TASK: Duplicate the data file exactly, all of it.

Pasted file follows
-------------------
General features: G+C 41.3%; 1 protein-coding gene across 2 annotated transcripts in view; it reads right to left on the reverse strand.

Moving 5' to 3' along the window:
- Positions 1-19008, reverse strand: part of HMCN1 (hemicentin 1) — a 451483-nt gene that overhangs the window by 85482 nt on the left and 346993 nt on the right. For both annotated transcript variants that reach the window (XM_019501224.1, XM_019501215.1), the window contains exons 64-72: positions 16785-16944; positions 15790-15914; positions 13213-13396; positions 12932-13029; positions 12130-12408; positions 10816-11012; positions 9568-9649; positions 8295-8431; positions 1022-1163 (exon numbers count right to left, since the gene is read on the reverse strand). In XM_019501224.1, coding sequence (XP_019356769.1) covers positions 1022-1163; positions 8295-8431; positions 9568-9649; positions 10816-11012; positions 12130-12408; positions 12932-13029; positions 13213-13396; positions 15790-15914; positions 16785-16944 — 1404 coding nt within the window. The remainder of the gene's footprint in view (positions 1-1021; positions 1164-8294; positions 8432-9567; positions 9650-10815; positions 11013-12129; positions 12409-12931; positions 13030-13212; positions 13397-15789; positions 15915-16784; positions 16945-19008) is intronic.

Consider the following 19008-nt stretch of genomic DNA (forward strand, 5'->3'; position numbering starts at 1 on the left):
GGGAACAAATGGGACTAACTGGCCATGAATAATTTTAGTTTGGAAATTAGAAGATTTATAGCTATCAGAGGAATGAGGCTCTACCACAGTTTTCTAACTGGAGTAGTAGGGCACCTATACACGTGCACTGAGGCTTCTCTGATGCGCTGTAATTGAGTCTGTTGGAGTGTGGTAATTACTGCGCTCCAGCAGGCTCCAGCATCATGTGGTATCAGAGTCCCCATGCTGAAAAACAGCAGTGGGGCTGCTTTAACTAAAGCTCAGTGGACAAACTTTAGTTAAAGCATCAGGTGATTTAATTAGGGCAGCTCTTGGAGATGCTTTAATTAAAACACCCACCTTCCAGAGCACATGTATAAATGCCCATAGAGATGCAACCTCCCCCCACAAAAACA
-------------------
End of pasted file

General features: G+C 41.3%; 1 protein-coding gene across 2 annotated transcripts in view; it reads right to left on the reverse strand.

Moving 5' to 3' along the window:
- Positions 1-19008, reverse strand: part of HMCN1 (hemicentin 1) — a 451483-nt gene that overhangs the window by 85482 nt on the left and 346993 nt on the right. For both annotated transcript variants that reach the window (XM_019501224.1, XM_019501215.1), the window contains exons 64-72: positions 16785-16944; positions 15790-15914; positions 13213-13396; positions 12932-13029; positions 12130-12408; positions 10816-11012; positions 9568-9649; positions 8295-8431; positions 1022-1163 (exon numbers count right to left, since the gene is read on the reverse strand). In XM_019501224.1, coding sequence (XP_019356769.1) covers positions 1022-1163; positions 8295-8431; positions 9568-9649; positions 10816-11012; positions 12130-12408; positions 12932-13029; positions 13213-13396; positions 15790-15914; positions 16785-16944 — 1404 coding nt within the window. The remainder of the gene's footprint in view (positions 1-1021; positions 1164-8294; positions 8432-9567; positions 9650-10815; positions 11013-12129; positions 12409-12931; positions 13030-13212; positions 13397-15789; positions 15915-16784; positions 16945-19008) is intronic.

Consider the following 19008-nt stretch of genomic DNA (forward strand, 5'->3'; position numbering starts at 1 on the left):
GGGAACAAATGGGACTAACTGGCCATGAATAATTTTAGTTTGGAAATTAGAAGATTTATAGCTATCAGAGGAATGAGGCTCTACCACAGTTTTCTAACTGGAGTAGTAGGGCACCTATACACGTGCACTGAGGCTTCTCTGATGCGCTGTAATTGAGTCTGTTGGAGTGTGGTAATTACTGCGCTCCAGCAGGCTCCAGCATCATGTGGTATCAGAGTCCCCATGCTGAAAAACAGCAGTGGGGCTGCTTTAACTAAAGCTCAGTGGACAAACTTTAGTTAAAGCATCAGGTGATTTAATTAGGGCAGCTCTTGGAGATGCTTTAATTAAAACACCCACCTTCCAGAGCACATGTATAAATGCCCATAGAGATGCAACCTCCCCCCACAAAAACA